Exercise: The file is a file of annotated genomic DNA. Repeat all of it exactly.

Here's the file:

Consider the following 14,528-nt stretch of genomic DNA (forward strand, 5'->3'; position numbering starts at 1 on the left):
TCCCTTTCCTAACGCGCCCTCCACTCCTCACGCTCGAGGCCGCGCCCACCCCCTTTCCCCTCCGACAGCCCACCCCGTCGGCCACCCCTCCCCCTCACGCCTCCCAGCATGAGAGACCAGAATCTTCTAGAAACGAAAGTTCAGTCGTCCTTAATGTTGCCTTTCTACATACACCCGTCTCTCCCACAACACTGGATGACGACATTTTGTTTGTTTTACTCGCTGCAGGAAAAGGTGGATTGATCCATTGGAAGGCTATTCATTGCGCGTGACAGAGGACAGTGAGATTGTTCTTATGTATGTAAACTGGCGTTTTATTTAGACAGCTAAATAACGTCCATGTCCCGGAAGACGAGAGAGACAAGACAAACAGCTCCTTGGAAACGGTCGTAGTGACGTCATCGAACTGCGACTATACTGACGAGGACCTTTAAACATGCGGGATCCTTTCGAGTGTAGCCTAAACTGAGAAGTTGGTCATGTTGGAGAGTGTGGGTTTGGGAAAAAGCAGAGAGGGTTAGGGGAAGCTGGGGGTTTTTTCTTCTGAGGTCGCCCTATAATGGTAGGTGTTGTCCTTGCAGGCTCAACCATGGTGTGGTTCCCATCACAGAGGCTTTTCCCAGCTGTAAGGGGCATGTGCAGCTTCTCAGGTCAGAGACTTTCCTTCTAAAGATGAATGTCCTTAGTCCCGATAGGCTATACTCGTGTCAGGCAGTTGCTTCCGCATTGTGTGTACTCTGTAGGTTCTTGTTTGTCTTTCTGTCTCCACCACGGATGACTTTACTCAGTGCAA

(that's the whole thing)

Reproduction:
Consider the following 14,528-nt stretch of genomic DNA (forward strand, 5'->3'; position numbering starts at 1 on the left):
TCCCTTTCCTAACGCGCCCTCCACTCCTCACGCTCGAGGCCGCGCCCACCCCCTTTCCCCTCCGACAGCCCACCCCGTCGGCCACCCCTCCCCCTCACGCCTCCCAGCATGAGAGACCAGAATCTTCTAGAAACGAAAGTTCAGTCGTCCTTAATGTTGCCTTTCTACATACACCCGTCTCTCCCACAACACTGGATGACGACATTTTGTTTGTTTTACTCGCTGCAGGAAAAGGTGGATTGATCCATTGGAAGGCTATTCATTGCGCGTGACAGAGGACAGTGAGATTGTTCTTATGTATGTAAACTGGCGTTTTATTTAGACAGCTAAATAACGTCCATGTCCCGGAAGACGAGAGAGACAAGACAAACAGCTCCTTGGAAACGGTCGTAGTGACGTCATCGAACTGCGACTATACTGACGAGGACCTTTAAACATGCGGGATCCTTTCGAGTGTAGCCTAAACTGAGAAGTTGGTCATGTTGGAGAGTGTGGGTTTGGGAAAAAGCAGAGAGGGTTAGGGGAAGCTGGGGGTTTTTTCTTCTGAGGTCGCCCTATAATGGTAGGTGTTGTCCTTGCAGGCTCAACCATGGTGTGGTTCCCATCACAGAGGCTTTTCCCAGCTGTAAGGGGCATGTGCAGCTTCTCAGGTCAGAGACTTTCCTTCTAAAGATGAATGTCCTTAGTCCCGATAGGCTATACTCGTGTCAGGCAGTTGCTTCCGCATTGTGTGTACTCTGTAGGTTCTTGTTTGTCTTTCTGTCTCCACCACGGATGACTTTACTCAGTGCAA